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With all 30 buddies present the next day, we hiked out to through the Andrew Molera State Park to the beach.

Andrew Molera State Park _ Big Sur

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Typical Travis Tarr.

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My campsite.

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Day 4 _ Big Sur -> Cambria _ 68 Miles

After bidding our fellow adventure scouts goodbye, Thad and I began our bike tour south through Big Sur, with a few stops along the way such as at Nepenthe and the Henry Miller Memorial Library.

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Henry Miller Memorial Library _ Big Sur

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Not even 4 miles on our journey through Big Sur, Nathan and Ashley drove past us and stopped to give us some beer.  Good friends.

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Lucia, CA

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Although we were biking along Highway 1, Thad and I didn’t experience any moments of danger or harassment from drivers.  In fact, there were very few cars along the highway, and the ones that did pass us gave us plenty of room.  Regardless, the shoulder in most sections through Big Sur was accommodating enough for a cyclist to safely ride along - without falling over the cliff into the ocean.

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Climb!

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Low Shoulder.

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San Simeon State Park _ Cambria

Because of our late start out of Pfeiffer Big Sur State Park (12PM!), we didn’t arrive into the Hiker Biker campsite until the evening.  But we had the full moon to help us set up camp and cook a dinner.  There was only one other tent on the site.  While eating our dinner, a man emerged from the lone tent, and came up to our table.  He introduced himself as Adam.  He was on a bike trip from Salinas to San Diego as a break from his medical residency.  Almost 15 minutes into our conversation, he timidly asked if we had any food.  Thad and I then realized that Adam was bike touring with only trailmix and power bars!  Well, Adam was in luck.  He ran into two of the more gourmet bike tourers. We fed Adam cheese, bread, salami, and beer.  Lucky guy.

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Day 5 _ Cambria -> Morro Bay _ 26.2 Miles

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Piedras Blancas Fresnel Lens _ Cambria

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Thad and I stopped in the little beach town of Cayucos for some lunch.

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Cayucos, CA

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Upon arriving to Morro Bay, Thad and I stopped by the local corner store for some supplies where we met a very persuasive elderly man who loved to talk up his Segway.  He even let Thad ride it in the parking lot.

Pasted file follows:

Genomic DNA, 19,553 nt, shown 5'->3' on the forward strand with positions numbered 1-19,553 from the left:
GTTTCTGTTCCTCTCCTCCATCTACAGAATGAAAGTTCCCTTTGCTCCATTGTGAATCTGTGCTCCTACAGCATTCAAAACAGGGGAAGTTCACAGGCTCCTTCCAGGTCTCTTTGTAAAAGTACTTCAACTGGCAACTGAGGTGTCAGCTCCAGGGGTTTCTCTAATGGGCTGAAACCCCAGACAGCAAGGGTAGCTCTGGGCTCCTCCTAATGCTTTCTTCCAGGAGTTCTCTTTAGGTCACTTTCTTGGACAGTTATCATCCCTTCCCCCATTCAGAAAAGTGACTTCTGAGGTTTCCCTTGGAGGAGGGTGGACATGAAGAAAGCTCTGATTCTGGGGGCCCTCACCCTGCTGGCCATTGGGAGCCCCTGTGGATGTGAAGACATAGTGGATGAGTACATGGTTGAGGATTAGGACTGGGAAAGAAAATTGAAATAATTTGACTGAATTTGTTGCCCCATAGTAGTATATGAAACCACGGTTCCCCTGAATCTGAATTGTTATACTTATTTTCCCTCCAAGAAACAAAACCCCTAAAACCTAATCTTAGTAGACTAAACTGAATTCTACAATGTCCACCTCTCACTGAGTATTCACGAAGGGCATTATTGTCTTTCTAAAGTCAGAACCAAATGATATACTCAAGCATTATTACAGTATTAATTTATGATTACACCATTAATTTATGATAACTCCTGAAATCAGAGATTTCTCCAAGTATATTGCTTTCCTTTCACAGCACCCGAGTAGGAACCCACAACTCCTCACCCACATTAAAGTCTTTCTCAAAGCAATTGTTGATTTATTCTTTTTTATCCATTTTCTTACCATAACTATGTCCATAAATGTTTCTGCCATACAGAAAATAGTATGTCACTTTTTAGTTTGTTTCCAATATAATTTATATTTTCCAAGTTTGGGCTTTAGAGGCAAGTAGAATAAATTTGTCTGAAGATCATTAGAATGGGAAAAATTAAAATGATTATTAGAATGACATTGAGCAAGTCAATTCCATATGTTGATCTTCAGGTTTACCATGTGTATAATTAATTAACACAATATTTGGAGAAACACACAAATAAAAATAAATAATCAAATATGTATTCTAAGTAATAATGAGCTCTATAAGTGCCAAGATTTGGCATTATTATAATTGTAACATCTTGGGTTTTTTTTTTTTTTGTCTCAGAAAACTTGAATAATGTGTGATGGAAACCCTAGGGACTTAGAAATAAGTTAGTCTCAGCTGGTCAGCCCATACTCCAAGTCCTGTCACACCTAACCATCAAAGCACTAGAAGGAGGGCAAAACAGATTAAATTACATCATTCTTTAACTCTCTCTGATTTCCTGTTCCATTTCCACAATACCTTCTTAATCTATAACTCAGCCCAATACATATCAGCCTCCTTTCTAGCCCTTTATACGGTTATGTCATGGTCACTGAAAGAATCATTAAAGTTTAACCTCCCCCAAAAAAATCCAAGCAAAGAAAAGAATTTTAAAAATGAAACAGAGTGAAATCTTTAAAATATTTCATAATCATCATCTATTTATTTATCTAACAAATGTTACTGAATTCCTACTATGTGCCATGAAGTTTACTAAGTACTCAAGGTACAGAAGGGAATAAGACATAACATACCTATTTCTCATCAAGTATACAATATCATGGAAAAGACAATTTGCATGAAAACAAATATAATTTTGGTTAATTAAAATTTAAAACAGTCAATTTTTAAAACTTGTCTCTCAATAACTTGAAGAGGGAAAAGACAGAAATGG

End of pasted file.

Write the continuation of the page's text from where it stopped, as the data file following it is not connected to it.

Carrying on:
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Morro Bay State Park _ Morro Bay

The Hiker Biker campsite at the Morro Bay State Park is idyllically set under a grove of Eucalyptus trees, next to a golf course.  The campsite even had hot showers and firewood.  Luxurious.

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Turkeys on the golf course.

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Morro Rock in the background.

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St. Patrick’s Day Corned Beach & Cabbage Dinner @ Hofbrau _ Morro Bay

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Day 6 _ Morro Bay  -> Los Angeles Union Station

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Morro Bay -> San Luis Obispo _ 15.8 Miles

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Thad and I set out on our last day of touring with an easy ride inland to San Luis Obispo, where we had some time to eat some bbq and explore the mission before our Amtrak train back to LA.

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Mission San Luis Obispo de Tolosa _ San Luis Obispo

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All-in-all, Thad and I biked 174.5 miles over 6 days down California’s Central Coast.  

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3rd Annual Super Sloppy Chili Cheese Dogs _ Los Angeles Marathon

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It’s become a celebration for me whenever an event closes the streets of Los Angeles. To some, any closure is a nuisance and hindrance to their LA commute - even on a Sunday.  But for me, these events bring out some of the most creative collateral projects and experiments, such as the LA Marathon Crash Race or danceLAvia. The rarity and enormity of closing an entire street in Los Angeles is such a feat that some of the projects take on an equally outrageous - yet poignant - spin. One such project is the Stupid Company’s annual Super Sloppy Chili Cheese Dogs